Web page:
Ironically, the decline in nationwide numbers comes at a time when exposure to high school athletics seems to be at an all-time high. Social media is filled with athletes sharing game highlights, updates from specialized camps and much more in attempts to get recruited. Some high school football and basketball games are televised nationally.
So, why are participation numbers down nationwide?
McGuire said one of the main factors is single-sport specialization at a young age, which has resulted in fewer kids playing a second or third high school sport — choosing instead to play year-round with club teams. She added that the increased emphasis on playing for club teams can be a deterrent for those thinking of playing in high school who haven’t been with select programs.
“There comes a point in our select-sports culture right now where I think we have kids that select out of sports,” she said, “because they assume that if they’re not playing select that they are not going to play at the high school level.”
She also expressed concern about kids being cut from feeder programs at young ages.
“I think our goal in youth sports should be, ‘Do kids want to play the next year?’” she said. “Every year the goal should be for that kid to continue playing the sport the next year — even if it’s not their primary sport — and I think that’s where we’re falling short. We’re forcing kids to choose between sports way too soon.”
The abundance of activities available outside of school also may be a factor in the decline.
“We’ve talked about it here at the high school,” Pearson said. “One thing — and I think my counterparts could attest to this, too — kids have so many different things to do now after school. It’s just pretty unreal. It’s way different than when we were going to school.”
Lake Stevens has more than 40 ASB-recognized clubs, ranging from the traditional fine arts, such as drama, to newer more tech-driven groups such as the video-game club.
“Their time is probably more monopolized than it ever has been with various things,” Pearson said. “We’re kind of seeing that trend in our building in general.”
Roys echoed those sentiments.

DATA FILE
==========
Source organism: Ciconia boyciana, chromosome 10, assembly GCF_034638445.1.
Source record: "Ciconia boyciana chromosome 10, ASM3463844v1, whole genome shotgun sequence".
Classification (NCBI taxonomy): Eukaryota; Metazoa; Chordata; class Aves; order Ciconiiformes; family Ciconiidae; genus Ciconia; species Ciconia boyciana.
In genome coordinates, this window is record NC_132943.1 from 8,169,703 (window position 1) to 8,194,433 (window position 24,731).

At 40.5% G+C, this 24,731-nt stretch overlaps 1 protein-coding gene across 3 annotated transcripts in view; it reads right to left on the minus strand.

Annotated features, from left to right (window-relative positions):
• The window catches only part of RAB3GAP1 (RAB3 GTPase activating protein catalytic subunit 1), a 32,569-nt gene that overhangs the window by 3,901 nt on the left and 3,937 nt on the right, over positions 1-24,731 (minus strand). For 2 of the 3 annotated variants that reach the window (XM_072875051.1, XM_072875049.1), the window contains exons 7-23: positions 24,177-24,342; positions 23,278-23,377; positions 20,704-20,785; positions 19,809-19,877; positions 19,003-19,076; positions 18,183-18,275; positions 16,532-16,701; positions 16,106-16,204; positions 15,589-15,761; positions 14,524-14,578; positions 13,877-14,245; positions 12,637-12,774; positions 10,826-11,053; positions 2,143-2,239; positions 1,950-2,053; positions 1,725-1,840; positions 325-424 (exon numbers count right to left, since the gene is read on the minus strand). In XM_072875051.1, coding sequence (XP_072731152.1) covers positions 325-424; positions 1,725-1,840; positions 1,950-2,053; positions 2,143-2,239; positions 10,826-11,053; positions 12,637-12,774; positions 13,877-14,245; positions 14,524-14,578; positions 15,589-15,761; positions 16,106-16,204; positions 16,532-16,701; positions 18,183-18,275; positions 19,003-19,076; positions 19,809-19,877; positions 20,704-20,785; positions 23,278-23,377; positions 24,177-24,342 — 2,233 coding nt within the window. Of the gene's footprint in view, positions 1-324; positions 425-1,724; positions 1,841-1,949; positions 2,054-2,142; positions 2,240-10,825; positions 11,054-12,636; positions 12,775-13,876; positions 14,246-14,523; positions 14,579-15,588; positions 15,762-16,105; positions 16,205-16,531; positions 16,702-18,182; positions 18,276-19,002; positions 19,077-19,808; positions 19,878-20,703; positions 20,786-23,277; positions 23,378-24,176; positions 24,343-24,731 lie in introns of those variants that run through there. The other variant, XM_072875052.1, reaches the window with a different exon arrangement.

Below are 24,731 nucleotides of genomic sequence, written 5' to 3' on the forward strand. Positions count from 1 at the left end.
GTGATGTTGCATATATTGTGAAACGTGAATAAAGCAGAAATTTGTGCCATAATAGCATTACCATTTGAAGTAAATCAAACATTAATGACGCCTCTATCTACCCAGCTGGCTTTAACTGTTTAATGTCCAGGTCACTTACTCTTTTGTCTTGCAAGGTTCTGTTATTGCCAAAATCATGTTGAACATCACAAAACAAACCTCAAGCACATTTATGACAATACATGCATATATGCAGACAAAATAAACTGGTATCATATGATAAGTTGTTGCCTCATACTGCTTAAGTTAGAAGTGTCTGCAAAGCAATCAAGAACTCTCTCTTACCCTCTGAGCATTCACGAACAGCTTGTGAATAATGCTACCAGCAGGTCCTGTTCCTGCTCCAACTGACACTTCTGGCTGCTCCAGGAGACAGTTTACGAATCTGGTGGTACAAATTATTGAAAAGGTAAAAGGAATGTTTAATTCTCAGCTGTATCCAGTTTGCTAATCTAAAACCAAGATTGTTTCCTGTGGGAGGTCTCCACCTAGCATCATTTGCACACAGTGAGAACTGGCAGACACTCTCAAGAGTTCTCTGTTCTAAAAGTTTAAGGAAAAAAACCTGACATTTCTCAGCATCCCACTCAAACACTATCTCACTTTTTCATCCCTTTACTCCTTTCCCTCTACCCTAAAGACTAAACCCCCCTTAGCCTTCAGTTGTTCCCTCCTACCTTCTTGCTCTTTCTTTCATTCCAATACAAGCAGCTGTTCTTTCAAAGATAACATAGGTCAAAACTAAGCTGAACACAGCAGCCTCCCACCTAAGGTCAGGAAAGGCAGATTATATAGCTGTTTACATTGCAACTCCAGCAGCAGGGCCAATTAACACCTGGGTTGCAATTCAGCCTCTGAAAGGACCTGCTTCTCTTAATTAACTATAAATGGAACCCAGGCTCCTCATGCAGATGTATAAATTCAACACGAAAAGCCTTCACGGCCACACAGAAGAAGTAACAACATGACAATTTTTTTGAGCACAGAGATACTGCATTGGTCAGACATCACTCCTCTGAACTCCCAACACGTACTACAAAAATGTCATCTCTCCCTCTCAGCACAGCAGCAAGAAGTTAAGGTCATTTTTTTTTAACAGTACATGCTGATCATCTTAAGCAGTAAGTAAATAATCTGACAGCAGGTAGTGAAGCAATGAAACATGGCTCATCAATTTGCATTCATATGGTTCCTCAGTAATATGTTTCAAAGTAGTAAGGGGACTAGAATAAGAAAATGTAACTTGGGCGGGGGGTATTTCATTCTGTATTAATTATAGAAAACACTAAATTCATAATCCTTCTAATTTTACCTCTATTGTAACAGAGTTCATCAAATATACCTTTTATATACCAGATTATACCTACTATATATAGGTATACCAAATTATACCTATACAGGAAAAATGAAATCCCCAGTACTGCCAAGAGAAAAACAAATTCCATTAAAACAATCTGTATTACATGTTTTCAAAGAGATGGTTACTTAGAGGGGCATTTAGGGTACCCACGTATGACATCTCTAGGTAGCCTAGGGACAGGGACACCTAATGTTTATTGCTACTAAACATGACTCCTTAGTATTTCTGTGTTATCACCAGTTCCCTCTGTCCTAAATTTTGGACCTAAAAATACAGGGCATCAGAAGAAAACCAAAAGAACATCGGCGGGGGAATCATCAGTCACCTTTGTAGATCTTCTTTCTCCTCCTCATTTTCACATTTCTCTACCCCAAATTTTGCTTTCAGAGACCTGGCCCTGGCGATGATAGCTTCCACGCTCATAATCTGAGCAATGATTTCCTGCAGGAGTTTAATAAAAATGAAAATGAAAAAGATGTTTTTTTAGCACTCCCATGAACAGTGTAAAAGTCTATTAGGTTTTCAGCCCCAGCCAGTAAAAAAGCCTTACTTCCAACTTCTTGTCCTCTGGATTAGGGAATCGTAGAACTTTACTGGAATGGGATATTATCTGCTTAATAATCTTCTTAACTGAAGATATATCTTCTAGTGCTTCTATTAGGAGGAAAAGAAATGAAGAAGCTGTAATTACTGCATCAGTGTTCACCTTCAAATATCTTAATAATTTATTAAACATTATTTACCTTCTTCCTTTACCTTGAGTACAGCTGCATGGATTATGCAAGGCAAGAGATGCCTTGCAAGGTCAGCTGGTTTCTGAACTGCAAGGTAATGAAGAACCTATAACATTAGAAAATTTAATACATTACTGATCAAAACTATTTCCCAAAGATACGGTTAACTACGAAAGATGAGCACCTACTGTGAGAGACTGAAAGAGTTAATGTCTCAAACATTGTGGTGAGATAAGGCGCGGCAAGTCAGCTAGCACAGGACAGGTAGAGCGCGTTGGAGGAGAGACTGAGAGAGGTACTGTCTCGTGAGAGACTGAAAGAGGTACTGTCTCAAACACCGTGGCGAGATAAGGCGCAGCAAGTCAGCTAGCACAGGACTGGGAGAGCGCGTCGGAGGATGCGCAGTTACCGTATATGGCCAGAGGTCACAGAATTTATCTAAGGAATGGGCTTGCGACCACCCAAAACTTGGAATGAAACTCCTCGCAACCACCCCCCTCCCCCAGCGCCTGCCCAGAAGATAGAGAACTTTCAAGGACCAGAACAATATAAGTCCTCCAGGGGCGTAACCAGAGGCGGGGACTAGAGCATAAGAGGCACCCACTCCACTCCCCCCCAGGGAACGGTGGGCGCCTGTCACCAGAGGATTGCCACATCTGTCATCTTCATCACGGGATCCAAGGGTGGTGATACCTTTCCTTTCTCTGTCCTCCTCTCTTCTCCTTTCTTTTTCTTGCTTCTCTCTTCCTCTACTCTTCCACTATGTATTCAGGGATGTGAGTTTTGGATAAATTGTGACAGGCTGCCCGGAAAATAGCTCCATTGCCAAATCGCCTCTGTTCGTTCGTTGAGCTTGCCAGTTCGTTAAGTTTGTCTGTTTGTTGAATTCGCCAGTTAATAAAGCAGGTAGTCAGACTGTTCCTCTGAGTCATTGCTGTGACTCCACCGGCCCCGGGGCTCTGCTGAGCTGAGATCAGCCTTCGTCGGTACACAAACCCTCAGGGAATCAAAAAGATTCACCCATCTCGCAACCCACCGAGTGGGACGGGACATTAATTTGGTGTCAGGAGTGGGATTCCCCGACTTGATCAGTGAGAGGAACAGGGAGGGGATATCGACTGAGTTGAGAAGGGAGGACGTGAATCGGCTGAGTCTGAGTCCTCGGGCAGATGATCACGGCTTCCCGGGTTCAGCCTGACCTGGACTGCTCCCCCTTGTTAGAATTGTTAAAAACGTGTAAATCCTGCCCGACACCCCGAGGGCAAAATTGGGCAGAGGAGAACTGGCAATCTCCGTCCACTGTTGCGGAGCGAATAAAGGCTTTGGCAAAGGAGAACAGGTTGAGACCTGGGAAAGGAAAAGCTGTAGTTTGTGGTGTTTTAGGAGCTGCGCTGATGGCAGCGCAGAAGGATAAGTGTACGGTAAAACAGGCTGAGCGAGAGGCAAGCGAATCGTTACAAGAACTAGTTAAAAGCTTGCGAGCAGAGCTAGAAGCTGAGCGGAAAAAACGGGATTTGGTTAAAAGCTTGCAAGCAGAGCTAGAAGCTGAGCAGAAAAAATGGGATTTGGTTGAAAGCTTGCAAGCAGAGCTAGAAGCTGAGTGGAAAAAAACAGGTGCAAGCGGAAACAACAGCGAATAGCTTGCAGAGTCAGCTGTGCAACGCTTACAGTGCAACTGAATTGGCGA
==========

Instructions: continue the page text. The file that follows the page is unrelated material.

“All those things can take up a significant amount of time to restrict your ability to turn out for a sport,” he said.
Roys said one of the keys to keeping numbers up is coaches actively trying to get kids involved at the middle-school level. He also mentioned events such as Elementary Nights at high school basketball games.
“Just getting them exposed to that early, so really that’s what their dream is when they grow up” Roys said. “It’s, ‘Gosh, I want to be in that uniform, I want to be on that floor when I grow up and get to high school.’”
Pearson noted that being in a one-high-school town is a benefit.
“I think it makes a big, big difference,” he said. “When you look at some of the Wesco (towns) that have split high schools, it’s hard to keep those numbers. When you have everyone in one spot, it’s a lot easier for us to keep pretty high numbers.”
“The one-high-school town is just a completely different beast than where we’re located,” said McGuire, whose school district has three other high schools. “It’s different. At our high school, we have kids coming from all over the place in the district.”
While numbers nationwide may be declining, the local athletic directors said the value of participating in athletics hasn’t decreased.
“The value that kids get out of participating in high school activities is priceless,” Roys said. “There are so many lessons and so many things that are taught through athletics that really can’t be taught anywhere else. And so, well yeah, as a nation overall the numbers might be declining, but it’s importance hasn’t declined at all in my humble opinion.”